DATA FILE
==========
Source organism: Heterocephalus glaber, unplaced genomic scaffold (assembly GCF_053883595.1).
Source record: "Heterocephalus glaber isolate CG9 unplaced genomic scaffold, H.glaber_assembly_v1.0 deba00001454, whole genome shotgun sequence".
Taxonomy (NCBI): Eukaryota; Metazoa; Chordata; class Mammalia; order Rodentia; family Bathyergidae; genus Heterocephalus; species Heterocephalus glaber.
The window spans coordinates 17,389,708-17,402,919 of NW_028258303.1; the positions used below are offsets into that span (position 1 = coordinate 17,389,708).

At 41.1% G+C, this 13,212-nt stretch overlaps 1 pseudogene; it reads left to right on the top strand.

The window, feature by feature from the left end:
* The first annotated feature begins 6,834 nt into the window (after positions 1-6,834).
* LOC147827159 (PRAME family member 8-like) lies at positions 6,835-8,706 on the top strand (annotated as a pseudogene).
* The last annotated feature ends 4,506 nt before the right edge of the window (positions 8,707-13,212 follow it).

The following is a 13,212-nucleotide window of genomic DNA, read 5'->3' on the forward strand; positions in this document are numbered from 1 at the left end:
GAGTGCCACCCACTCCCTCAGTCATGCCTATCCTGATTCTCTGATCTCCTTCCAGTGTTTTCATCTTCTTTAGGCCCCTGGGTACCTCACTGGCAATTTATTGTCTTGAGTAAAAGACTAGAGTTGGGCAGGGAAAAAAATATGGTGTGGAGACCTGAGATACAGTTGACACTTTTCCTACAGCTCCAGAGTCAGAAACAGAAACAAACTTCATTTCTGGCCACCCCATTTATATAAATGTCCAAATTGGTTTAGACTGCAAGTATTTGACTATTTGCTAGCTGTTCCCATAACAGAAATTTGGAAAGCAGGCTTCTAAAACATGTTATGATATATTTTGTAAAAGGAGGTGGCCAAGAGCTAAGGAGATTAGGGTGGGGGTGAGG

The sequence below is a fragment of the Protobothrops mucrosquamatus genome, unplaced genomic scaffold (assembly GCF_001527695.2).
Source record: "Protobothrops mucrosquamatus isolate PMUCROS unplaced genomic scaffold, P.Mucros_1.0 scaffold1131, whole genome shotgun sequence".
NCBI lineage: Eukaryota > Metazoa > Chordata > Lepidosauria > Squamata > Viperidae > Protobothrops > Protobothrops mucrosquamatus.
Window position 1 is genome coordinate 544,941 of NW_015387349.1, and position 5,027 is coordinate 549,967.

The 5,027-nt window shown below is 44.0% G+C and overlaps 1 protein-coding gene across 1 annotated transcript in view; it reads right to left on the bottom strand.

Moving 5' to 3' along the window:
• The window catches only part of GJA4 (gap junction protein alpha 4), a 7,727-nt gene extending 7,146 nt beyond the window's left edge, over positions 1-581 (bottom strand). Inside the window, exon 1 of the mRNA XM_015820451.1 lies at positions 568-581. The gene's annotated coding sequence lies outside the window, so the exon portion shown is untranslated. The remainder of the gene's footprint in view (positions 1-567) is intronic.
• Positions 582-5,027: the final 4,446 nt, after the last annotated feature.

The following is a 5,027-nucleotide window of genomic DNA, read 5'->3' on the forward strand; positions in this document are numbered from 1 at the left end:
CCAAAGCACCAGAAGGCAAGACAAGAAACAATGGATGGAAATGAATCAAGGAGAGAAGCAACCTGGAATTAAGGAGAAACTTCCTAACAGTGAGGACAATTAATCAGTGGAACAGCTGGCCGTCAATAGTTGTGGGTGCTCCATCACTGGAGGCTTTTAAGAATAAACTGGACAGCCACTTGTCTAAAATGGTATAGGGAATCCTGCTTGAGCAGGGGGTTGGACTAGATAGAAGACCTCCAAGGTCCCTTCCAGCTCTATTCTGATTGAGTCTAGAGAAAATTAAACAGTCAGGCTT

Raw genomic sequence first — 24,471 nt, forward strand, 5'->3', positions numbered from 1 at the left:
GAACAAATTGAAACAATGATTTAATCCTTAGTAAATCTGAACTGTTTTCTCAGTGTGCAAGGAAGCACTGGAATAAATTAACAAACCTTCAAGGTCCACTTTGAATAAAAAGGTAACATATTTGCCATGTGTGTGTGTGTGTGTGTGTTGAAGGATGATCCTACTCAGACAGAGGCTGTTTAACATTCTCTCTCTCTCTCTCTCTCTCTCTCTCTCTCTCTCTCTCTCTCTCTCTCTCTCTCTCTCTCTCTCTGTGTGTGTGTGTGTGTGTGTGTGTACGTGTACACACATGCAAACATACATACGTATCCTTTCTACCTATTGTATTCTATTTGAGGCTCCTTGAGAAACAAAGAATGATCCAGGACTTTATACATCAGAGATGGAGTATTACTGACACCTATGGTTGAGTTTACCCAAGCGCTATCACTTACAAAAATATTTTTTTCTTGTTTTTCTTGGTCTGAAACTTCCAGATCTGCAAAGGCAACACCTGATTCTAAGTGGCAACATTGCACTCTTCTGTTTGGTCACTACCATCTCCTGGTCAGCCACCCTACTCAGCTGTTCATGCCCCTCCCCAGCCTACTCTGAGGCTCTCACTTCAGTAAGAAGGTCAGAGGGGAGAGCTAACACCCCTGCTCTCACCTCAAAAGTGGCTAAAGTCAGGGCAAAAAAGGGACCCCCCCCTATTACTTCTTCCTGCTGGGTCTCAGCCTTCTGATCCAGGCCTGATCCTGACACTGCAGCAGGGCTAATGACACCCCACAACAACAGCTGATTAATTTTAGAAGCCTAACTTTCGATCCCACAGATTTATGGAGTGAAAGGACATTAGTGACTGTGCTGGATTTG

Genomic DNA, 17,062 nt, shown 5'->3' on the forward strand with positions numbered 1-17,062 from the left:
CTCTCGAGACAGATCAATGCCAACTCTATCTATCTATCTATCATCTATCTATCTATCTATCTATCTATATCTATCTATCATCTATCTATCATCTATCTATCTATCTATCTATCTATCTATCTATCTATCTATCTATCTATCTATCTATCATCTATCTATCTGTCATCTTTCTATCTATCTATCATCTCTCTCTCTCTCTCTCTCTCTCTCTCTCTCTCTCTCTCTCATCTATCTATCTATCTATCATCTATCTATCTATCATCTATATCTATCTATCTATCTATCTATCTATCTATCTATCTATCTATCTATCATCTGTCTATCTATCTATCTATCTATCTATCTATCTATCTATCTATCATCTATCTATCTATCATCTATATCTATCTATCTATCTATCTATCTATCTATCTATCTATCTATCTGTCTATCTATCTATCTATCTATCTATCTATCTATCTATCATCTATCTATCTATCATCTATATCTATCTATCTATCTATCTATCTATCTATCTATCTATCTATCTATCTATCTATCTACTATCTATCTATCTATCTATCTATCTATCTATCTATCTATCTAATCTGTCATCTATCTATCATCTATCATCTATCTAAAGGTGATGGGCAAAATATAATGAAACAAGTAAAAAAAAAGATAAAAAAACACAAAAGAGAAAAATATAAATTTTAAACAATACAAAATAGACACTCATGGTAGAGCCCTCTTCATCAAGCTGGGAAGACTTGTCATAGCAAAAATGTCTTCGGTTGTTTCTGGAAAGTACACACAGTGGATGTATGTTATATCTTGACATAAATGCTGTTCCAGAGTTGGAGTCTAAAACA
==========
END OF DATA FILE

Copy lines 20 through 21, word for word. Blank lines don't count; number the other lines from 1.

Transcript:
The following is a 5,027-nucleotide window of genomic DNA, read 5'->3' on the forward strand; positions in this document are numbered from 1 at the left end:
CCAAAGCACCAGAAGGCAAGACAAGAAACAATGGATGGAAATGAATCAAGGAGAGAAGCAACCTGGAATTAAGGAGAAACTTCCTAACAGTGAGGACAATTAATCAGTGGAACAGCTGGCCGTCAATAGTTGTGGGTGCTCCATCACTGGAGGCTTTTAAGAATAAACTGGACAGCCACTTGTCTAAAATGGTATAGGGAATCCTGCTTGAGCAGGGGGTTGGACTAGATAGAAGACCTCCAAGGTCCCTTCCAGCTCTATTCTGATTGAGTCTAGAGAAAATTAAACAGTCAGGCTT